CRAIG T. KOJIMA / CKOJIMA@STARBULLETIN.COM
Bob Taga, right, closed his Varsity Motors service station business for the last time yesterday after his family could not agree on a new lease with Kamehameha Schools. Les Hong, left, who holds the lease on a neighboring property, is another leaseholder who was forced to close down.
Moiliili auto landmark bids aloha
Varsity Motors closes after its owners disagree with Kamehameha over a lease
FOR ABOUT 60 years, mechanics have been fixing cars at a small lot in Moiliili. Now, Varsity Motors joins the ranks of mom-and-pop shops that have faded into history.
And in what could be seen as a twist, the shop is scheduled for demolition to make room for a parking lot.
Varsity Motors has been a Taga family affair since 1946. But yesterday, the Moiliili landmark closed its doors for the last time after the Tagas could not agree on a new lease with Kamehameha Schools.
Bob Taga, who had been working at the shop for more than 40 years, said many of his old-time customers have asked him if he would do it again.
"It's been OK," he said. "It's not the easiest of work. You put in 10 to 12 hours a day, starting at 6 a.m. When we were selling gas, we used to open six days a week."
Taga and his father ran the auto repair shop since 1963. He said a 30-year master lease with Kamehameha Schools expired in 1995, and since then he has been on a year-to-year lease.
Taga said Kamehameha Schools has told him that the building on the 10,000-square-foot property will make way for a paved parking lot at the end of August.
Kekoa Paulsen, Kamehameha Schools spokesman, said Taga knew as far back as 1997 that he could be evicted with a 90-day notice as a term of his lease.
Paulsen said Kamehameha Schools was willing to extend Taga's lease until next year. But Taga said he turned down their offer on Friday because it was for only eight months. He had already let go of two of his four mechanics and sent letters to his customers announcing his last day of business would be yesterday.
"What they gave me didn't fit my problem. It was not a viable posture," Taga said.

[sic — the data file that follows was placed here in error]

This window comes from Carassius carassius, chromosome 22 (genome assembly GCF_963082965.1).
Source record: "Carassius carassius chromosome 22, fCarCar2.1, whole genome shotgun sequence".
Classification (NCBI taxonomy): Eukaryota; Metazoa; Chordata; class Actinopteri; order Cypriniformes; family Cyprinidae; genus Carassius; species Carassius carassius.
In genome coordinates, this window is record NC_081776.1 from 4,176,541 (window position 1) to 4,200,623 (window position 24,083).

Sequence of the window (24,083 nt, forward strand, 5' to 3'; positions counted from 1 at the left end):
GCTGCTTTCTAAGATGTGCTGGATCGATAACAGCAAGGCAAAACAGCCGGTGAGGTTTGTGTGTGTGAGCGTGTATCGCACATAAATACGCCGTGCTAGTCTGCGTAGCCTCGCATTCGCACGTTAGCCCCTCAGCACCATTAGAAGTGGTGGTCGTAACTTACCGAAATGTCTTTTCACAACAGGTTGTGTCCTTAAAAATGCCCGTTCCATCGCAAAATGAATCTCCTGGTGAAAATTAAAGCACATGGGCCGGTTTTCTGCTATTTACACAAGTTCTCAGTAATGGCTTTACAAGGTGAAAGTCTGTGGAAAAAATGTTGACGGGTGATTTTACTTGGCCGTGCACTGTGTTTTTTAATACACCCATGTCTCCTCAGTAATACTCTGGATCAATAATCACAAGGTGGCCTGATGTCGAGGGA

Now, at least a couple of elected officials who represent the area are wondering what Kamehameha Schools intends to do with the parcels of land it owns on Beretania Street near the Japanese Cultural Center and Puck's Alley.
City Councilwoman Ann Kobayashi said she plans to meet later this week with Kamehameha Schools to discuss Taga's situation and the schools' plans. Taga's shop is adjacent to an apartment building and a restaurant.
"Who is going to park there?" Kobayashi asked.
State Sen. Brian Taniguchi said, "It's sad that a longtime business like Mr. Taga's is leaving."
"I know he wanted to stick it out for a couple of more years, and all of us in the community had hoped it could have been possible," said Taniguchi, chairman of the Senate Ways and Means Committee.
However, Paulsen said Kamehameha Schools was responding to demands by area residents who said lack of parking was a problem.
He said Kamehameha Schools is reviewing plans for the 10 acres it owns in the area, including the 73,162-square-foot Puck's Alley and an adjacent vacant lot now used for parking.
He acknowledged that one of the factors is the possibility that the McCully-Moiliili-University area will be a key corridor for the rail-transit system being pushed by Mayor Mufi Hannemann.
Taga said his father, Shigeru, now 93, started pumping gas from the South Beretania street location in 1946. He joined the family business, which also included his sister, in 1963, after finishing trade school. His wife, Barbara, is the auto repair shop's office manager.
"I've always been around cars," said Taga, 63. "I began pumping gas since I was 15. We even ran stock cars at the old Honolulu Stadium."
His garage will not be demolished for another month.
"I will still be here for my customers if emergencies come up. We will try to do what we can for them. After all, they are what kept me going all these years, and I am very grateful to them."